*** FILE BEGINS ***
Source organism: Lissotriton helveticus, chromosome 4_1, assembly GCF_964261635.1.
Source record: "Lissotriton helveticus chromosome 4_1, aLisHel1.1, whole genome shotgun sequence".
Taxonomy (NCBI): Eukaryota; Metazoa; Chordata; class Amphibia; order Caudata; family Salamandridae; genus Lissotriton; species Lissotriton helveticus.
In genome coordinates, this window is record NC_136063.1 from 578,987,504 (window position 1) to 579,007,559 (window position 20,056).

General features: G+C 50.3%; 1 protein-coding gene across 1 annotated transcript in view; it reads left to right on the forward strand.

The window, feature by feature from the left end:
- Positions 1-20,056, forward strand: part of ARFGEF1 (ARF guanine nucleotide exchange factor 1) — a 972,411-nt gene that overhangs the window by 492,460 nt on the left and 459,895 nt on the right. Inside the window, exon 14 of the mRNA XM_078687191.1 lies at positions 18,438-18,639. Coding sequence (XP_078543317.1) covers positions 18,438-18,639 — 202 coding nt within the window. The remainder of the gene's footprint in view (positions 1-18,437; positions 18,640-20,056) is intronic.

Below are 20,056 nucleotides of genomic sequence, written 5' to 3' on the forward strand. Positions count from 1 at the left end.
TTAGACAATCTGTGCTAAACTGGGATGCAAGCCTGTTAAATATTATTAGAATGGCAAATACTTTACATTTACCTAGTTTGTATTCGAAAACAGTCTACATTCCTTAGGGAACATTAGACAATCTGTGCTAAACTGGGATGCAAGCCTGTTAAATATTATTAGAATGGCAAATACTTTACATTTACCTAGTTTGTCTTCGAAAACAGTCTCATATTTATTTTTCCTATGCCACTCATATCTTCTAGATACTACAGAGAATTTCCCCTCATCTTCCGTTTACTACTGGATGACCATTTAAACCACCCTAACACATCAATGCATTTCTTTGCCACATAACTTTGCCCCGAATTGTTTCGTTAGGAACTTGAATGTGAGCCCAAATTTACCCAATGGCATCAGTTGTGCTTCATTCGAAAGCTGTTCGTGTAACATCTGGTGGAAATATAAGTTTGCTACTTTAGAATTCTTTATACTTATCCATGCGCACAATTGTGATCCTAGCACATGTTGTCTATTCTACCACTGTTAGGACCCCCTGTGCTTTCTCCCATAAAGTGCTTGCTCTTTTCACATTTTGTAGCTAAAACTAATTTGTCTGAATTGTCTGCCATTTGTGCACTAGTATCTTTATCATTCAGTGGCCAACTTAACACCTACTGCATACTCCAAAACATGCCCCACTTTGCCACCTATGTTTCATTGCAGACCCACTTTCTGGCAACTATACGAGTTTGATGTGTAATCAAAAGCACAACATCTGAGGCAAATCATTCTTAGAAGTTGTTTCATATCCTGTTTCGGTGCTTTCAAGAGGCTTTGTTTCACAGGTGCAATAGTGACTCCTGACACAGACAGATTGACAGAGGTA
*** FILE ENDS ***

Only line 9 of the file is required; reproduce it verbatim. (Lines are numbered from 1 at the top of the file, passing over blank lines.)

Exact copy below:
TTAGACAATCTGTGCTAAACTGGGATGCAAGCCTGTTAAATATTATTAGAATGGCAAATACTTTACATTTACCTAGTTTGTATTCGAAAACAGTCTACATTCCTTAGGGAACATTAGACAATCTGTGCTAAACTGGGATGCAAGCCTGTTAAATATTATTAGAATGGCAAATACTTTACATTTACCTAGTTTGTCTTCGAAAACAGTCTCATATTTATTTTTCCTATGCCACTCATATCTTCTAGATACTACAGAGAATTTCCCCTCATCTTCCGTTTACTACTGGATGACCATTTAAACCACCCTAACACATCAATGCATTTCTTTGCCACATAACTTTGCCCCGAATTGTTTCGTTAGGAACTTGAATGTGAGCCCAAATTTACCCAATGGCATCAGTTGTGCTTCATTCGAAAGCTGTTCGTGTAACATCTGGTGGAAATATAAGTTTGCTACTTTAGAATTCTTTATACTTATCCATGCGCACAATTGTGATCCTAGCACATGTTGTCTATTCTACCACTGTTAGGACCCCCTGTGCTTTCTCCCATAAAGTGCTTGCTCTTTTCACATTTTGTAGCTAAAACTAATTTGTCTGAATTGTCTGCCATTTGTGCACTAGTATCTTTATCATTCAGTGGCCAACTTAACACCTACTGCATACTCCAAAACATGCCCCACTTTGCCACCTATGTTTCATTGCAGACCCACTTTCTGGCAACTATACGAGTTTGATGTGTAATCAAAAGCACAACATCTGAGGCAAATCATTCTTAGAAGTTGTTTCATATCCTGTTTCGGTGCTTTCAAGAGGCTTTGTTTCACAGGTGCAATAGTGACTCCTGACACAGACAGATTGACAGAGGTA